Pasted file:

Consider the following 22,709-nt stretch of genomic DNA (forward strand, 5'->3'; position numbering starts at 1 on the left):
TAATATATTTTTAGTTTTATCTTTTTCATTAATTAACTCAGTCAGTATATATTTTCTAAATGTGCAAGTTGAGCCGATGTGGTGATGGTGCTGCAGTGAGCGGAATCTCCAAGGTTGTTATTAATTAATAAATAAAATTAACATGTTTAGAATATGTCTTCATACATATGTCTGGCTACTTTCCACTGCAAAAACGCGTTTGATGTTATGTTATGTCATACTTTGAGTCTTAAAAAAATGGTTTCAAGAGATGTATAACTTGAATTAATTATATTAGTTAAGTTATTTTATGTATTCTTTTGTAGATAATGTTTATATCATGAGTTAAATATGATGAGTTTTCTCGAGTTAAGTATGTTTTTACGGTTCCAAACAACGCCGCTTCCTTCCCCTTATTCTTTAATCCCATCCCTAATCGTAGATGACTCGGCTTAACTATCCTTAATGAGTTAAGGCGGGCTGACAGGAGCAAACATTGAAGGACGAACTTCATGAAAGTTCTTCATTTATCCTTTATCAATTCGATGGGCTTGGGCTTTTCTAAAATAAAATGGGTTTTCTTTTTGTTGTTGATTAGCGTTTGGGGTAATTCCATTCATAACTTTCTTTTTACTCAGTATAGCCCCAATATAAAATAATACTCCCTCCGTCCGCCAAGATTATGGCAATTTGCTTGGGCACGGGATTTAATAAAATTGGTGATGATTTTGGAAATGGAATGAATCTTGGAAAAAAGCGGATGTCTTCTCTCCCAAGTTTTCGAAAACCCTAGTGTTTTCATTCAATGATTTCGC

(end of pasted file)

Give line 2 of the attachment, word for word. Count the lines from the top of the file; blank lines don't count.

TAATATATTTTTAGTTTTATCTTTTTCATTAATTAACTCAGTCAGTATATATTTTCTAAATGTGCAAGTTGAGCCGATGTGGTGATGGTGCTGCAGTGAGCGGAATCTCCAAGGTTGTTATTAATTAATAAATAAAATTAACATGTTTAGAATATGTCTTCATACATATGTCTGGCTACTTTCCACTGCAAAAACGCGTTTGATGTTATGTTATGTCATACTTTGAGTCTTAAAAAAATGGTTTCAAGAGATGTATAACTTGAATTAATTATATTAGTTAAGTTATTTTATGTATTCTTTTGTAGATAATGTTTATATCATGAGTTAAATATGATGAGTTTTCTCGAGTTAAGTATGTTTTTACGGTTCCAAACAACGCCGCTTCCTTCCCCTTATTCTTTAATCCCATCCCTAATCGTAGATGACTCGGCTTAACTATCCTTAATGAGTTAAGGCGGGCTGACAGGAGCAAACATTGAAGGACGAACTTCATGAAAGTTCTTCATTTATCCTTTATCAATTCGATGGGCTTGGGCTTTTCTAAAATAAAATGGGTTTTCTTTTTGTTGTTGATTAGCGTTTGGGGTAATTCCATTCATAACTTTCTTTTTACTCAGTATAGCCCCAATATAAAATAATACTCCCTCCGTCCGCCAAGATTATGGCAATTTGCTTGGGCACGGGATTTAATAAAATTGGTGATGATTTTGGAAATGGAATGAATCTTGGAAAAAAGCGGATGTCTTCTCTCCCAAGTTTTCGAAAACCCTAGTGTTTTCATTCAATGATTTCGC